Evol Ecol Res 7: 1171-1182 (2005)     Full PDF if your library subscribes.

Balancing selection on size: effects on the incidence of an alternative reproductive tactic

Nadia Aubin-Horth,1‡ Daniel A.J. Ryan,2 Shawn P. Good1§ and Julian J. Dodson1*

1Centre Interuniversitaire de Recherche sur le Saumon Atlantique (CIRSA), Département de Biologie, Université Laval, Cité Universitaire, Québec, Québec G1K 7P4 and  2Department of Mathematics and Statistics, University of Prince Edward Island, 550 University Avenue, Charlottetown, Prince Edward Island C1A 4P3, Canada

Author to whom all correspondence should be addressed.
e-mail: julian.dodson@bio.ulaval.ca


Question: Does fluctuating natural selection on body size of fish among years (balancing selection) influence the frequency of an alternative male reproductive tactic?

Hypothesis: When the surviving juveniles of a cohort are larger because of selection, a higher proportion of the population will develop as mature ‘sneaker’ males than expected in the absence of selection. In the case where selection favours smaller individuals, a lower proportion will develop as mature ‘sneaker’ males.

Organisms: Juvenile Atlantic salmon (Salmo salar) from a naturally sustained population in the Ste-Marguerite River, Centre Interuniversitaire de Recherche sur le Saumon Atlantique, Province of Québec, Canada.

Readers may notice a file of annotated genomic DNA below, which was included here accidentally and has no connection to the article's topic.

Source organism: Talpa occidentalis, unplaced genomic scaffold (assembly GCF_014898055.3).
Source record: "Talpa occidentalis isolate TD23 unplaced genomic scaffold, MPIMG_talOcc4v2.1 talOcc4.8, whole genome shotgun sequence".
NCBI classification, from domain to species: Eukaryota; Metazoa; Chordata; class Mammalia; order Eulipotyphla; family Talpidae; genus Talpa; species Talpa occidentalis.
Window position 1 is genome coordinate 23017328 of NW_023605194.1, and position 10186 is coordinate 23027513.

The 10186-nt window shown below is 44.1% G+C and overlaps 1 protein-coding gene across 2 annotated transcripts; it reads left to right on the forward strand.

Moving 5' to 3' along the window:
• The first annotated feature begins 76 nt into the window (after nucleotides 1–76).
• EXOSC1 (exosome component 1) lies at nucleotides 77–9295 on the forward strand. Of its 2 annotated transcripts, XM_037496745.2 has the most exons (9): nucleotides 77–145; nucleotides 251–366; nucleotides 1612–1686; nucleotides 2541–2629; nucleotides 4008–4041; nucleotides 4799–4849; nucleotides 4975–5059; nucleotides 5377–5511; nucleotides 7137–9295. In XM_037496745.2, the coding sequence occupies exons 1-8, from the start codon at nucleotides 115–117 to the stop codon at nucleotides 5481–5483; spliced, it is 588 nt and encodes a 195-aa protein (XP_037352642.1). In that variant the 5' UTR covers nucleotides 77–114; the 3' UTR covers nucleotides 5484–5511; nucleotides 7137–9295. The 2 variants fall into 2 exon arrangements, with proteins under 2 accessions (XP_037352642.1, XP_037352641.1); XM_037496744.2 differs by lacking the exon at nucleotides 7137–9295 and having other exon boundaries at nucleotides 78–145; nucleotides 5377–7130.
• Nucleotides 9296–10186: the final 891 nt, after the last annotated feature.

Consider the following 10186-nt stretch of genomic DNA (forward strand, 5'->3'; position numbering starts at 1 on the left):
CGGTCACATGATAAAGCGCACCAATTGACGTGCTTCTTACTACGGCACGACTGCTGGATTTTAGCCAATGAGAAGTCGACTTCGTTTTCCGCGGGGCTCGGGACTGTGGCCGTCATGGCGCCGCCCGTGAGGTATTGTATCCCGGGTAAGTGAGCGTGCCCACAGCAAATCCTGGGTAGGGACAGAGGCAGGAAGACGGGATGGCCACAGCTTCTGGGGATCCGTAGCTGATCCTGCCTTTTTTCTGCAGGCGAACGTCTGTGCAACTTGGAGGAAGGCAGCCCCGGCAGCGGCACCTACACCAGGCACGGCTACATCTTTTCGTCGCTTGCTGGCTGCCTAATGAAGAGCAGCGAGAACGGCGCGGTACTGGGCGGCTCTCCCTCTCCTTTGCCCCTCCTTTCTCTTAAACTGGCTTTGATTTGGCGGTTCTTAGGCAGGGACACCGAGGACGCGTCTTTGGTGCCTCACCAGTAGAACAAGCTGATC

Methods: The presence of balancing size-selection was examined by measuring the proportional shift of the mean size and variance of juvenile salmon sampled in the autumn and following spring at multiple sites for each of three annual cohorts. The proportional shift in mean size of individuals over winter was then correlated with the incidence of early male maturity (sneakers) observed at the same sites for each cohort the following fall.

Conclusions: Winter mortality decreased the size of surviving fish in one cohort by 7.8% on average, increased size by 2.7% on average in another and had little effect on the third. Proportionally more juvenile males adopted the sneaker tactic when juveniles surviving winter were larger, whereas fewer juvenile males adopted the sneaker tactic when surviving juveniles were smaller. The fluctuating nature of selection on body size indirectly maintains life-cycle divergence through a direct effect on size frequencies within a cohort.

Keywords: alternative reproductive tactics, body size, development, fitness, natural selection, phenotypic plasticity, salmonid, survival, threshold trait.

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        © 2005 Julian J. Dodson. All EER articles are copyrighted by their authors. All authors endorse, permit and license Evolutionary Ecology Ltd. to grant its subscribing institutions/libraries the copying privileges specified below without additional consideration or payment to them or to Evolutionary Ecology, Ltd. These endorsements, in writing, are on file in the office of Evolutionary Ecology, Ltd. Consult authors for permission to use any portion of their work in derivative works, compilations or to distribute their work in any commercial manner.

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